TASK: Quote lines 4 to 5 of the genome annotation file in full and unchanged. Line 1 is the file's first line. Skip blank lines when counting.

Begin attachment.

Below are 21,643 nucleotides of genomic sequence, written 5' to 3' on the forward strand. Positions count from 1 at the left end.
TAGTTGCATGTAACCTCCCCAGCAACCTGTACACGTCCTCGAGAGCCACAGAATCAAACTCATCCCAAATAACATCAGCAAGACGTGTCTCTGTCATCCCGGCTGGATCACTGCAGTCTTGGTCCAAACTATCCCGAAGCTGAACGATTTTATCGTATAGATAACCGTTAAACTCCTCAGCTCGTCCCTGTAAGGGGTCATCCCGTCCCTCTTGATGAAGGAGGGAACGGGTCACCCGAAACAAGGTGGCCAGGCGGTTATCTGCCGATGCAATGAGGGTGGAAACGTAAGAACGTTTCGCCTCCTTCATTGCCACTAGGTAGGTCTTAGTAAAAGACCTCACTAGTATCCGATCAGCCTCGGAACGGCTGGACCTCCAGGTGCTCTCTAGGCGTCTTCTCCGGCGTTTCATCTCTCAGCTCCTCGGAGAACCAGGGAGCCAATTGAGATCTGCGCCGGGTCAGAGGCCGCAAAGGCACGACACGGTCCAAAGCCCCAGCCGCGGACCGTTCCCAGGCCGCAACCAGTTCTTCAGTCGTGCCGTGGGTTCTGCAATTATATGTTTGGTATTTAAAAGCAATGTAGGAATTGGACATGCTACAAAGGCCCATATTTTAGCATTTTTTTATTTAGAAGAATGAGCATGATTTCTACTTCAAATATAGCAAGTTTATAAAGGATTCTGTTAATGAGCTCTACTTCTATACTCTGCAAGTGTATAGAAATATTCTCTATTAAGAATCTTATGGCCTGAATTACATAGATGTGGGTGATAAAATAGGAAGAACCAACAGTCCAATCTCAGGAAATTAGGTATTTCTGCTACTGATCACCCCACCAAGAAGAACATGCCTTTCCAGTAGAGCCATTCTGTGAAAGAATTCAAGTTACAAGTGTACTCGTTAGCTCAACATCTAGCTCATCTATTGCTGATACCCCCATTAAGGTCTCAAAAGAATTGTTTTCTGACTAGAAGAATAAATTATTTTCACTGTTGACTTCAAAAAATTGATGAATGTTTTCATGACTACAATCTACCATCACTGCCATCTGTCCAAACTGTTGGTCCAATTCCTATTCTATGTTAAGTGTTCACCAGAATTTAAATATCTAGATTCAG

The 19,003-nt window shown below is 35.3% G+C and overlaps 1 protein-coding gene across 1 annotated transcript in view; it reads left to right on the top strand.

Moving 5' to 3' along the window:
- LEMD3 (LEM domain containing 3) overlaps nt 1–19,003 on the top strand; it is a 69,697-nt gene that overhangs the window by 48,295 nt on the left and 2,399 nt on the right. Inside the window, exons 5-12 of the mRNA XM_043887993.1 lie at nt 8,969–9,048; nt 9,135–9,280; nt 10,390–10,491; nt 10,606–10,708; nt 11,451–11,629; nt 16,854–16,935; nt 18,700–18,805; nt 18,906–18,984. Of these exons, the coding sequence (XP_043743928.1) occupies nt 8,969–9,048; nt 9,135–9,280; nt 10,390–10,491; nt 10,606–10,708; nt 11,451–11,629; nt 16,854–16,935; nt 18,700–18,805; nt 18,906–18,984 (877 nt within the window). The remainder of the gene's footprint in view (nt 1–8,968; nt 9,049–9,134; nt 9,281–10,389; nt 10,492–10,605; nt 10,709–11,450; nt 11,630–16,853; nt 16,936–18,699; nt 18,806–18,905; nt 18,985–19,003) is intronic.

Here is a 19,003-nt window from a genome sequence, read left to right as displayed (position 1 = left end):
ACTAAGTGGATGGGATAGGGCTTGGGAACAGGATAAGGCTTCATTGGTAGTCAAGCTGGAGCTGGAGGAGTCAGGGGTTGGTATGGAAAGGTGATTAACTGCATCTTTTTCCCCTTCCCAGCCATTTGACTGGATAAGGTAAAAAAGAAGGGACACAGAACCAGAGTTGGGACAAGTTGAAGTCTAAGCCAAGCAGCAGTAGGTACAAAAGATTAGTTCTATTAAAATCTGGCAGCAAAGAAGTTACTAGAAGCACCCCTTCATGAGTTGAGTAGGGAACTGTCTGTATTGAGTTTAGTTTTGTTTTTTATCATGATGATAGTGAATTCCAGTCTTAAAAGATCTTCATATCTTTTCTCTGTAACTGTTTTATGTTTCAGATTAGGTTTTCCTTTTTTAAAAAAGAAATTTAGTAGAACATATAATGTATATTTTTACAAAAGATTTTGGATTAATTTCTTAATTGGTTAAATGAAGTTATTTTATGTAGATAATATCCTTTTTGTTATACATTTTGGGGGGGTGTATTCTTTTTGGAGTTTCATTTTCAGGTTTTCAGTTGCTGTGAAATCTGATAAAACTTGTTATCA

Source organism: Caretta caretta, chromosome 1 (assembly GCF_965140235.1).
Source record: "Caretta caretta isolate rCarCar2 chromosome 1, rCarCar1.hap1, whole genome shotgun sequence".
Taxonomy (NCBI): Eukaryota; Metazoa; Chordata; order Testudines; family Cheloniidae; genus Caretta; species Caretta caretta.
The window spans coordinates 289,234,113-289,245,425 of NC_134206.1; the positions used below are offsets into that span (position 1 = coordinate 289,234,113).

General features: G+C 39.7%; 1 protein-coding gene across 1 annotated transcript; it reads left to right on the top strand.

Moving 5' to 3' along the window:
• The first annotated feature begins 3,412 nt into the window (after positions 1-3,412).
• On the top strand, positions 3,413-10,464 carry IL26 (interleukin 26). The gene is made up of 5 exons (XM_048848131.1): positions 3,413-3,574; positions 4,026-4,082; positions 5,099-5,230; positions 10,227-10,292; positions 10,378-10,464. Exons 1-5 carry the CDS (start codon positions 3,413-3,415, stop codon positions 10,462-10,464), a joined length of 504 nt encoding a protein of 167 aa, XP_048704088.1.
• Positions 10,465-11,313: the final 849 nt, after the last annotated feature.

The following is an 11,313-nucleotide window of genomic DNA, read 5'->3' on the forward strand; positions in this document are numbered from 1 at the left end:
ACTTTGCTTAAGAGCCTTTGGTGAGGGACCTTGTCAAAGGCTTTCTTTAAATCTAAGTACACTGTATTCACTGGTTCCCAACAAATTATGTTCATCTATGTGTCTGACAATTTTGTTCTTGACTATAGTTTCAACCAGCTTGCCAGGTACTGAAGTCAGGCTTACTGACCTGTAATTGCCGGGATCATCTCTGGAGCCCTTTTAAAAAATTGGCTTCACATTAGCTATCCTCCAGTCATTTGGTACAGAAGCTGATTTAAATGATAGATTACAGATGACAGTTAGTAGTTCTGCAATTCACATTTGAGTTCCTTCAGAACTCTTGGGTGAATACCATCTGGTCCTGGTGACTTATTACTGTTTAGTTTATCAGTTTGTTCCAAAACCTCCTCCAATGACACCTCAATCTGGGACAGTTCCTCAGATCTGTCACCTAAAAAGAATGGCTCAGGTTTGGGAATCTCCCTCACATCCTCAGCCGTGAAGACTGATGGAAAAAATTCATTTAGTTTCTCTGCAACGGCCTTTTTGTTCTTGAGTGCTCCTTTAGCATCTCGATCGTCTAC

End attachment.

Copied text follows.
Moving 5' to 3' along the window:
- LEMD3 (LEM domain containing 3) overlaps nt 1–19,003 on the top strand; it is a 69,697-nt gene that overhangs the window by 48,295 nt on the left and 2,399 nt on the right. Inside the window, exons 5-12 of the mRNA XM_043887993.1 lie at nt 8,969–9,048; nt 9,135–9,280; nt 10,390–10,491; nt 10,606–10,708; nt 11,451–11,629; nt 16,854–16,935; nt 18,700–18,805; nt 18,906–18,984. Of these exons, the coding sequence (XP_043743928.1) occupies nt 8,969–9,048; nt 9,135–9,280; nt 10,390–10,491; nt 10,606–10,708; nt 11,451–11,629; nt 16,854–16,935; nt 18,700–18,805; nt 18,906–18,984 (877 nt within the window). The remainder of the gene's footprint in view (nt 1–8,968; nt 9,049–9,134; nt 9,281–10,389; nt 10,492–10,605; nt 10,709–11,450; nt 11,630–16,853; nt 16,936–18,699; nt 18,806–18,905; nt 18,985–19,003) is intronic.